For our friends from the Cree James Bay, we want to acknowledge the leadership of your community. In 1975 there was a very significant modern accomplishment in coming to an agreement, and the names of your former Grand Chief Matthew Coon Come and former Deputy Grand Chief Kenny Blacksmith are well known in our circles here for their dialogue and contributions to overcoming some significant challenges. Now, having said that, we're glad you're here together because we are looking for a way forward.

Mr. Collyer, in your written remarks you said:

We also want to emphasize that without concurrent process improvements related to Aboriginal consultation, we will not fully realize the benefits of improvements in the regulatory process.

We recognize that it's working better in some situations than others and there's something that needs to be fixed here. That's what the objective of our discussions is today.

For the CAPP, you employ some 500,000 people and represent 3.5% of our GDP. That's a huge contribution to Canada's GDP. Most of your operations are not in urban areas; they're out in rural areas. There are first nations communities there, which not only creates issues about consultation but it creates opportunities for economic development, partnerships, and employment of first nations.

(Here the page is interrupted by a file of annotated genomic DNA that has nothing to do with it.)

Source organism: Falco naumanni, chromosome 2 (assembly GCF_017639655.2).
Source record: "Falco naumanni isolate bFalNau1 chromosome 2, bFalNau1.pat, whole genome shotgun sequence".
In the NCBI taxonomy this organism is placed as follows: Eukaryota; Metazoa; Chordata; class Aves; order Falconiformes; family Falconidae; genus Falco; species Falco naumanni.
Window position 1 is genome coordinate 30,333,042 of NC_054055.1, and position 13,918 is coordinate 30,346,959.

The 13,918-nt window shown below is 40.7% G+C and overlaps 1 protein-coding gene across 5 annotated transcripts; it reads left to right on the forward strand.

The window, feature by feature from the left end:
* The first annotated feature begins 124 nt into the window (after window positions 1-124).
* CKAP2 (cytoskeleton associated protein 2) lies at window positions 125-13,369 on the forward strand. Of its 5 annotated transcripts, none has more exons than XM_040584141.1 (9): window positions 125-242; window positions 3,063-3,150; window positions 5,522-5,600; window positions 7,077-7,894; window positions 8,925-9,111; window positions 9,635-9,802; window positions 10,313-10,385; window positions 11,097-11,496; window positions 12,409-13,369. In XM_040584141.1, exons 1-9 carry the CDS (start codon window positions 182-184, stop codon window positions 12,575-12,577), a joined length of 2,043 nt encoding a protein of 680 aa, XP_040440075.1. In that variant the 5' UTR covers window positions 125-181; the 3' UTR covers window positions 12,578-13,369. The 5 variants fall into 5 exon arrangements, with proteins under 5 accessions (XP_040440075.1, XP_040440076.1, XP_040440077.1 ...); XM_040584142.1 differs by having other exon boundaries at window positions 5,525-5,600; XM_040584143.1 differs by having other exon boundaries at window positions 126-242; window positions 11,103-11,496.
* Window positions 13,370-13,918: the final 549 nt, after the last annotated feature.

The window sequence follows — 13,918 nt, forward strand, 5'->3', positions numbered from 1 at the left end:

Certainly that would be true of our mining community as well, where I think you have about 350,000 Canadians employed, and many of them would be first nations.

First of all, can you tell me or do you have any idea what percentage of your employed persons in the petroleum industry might be first nations, and the same for the mining association, if you could quickly remark on that? Do you have any idea?

12:15 p.m.

President and Chief Executive Officer, Mining Association of Canada

Pierre Gratton

According to Statistics Canada, we're the largest private sector employer of aboriginal people in the country and we're about twice the national average in terms of employing aboriginal people. I would then emphasize, though, that there is a lot more potential, and as we face the human resources challenge I mentioned earlier, increasing the participation of aboriginal Canadians in our industry is one of our primary objectives.

12:15 p.m.

Conservative

James Lunney Conservative Nanaimo—Alberni, BC

I know that on the coast economic development for first nations is a priority. We've seen some great things move ahead. Recently I had a ribbon cutting for a micro-hydro project, where the Toquaht are participating. We were at that ribbon cutting and I remember remarking that the sound of that turbine moving behind us was the sound of a revenue stream for that first nation.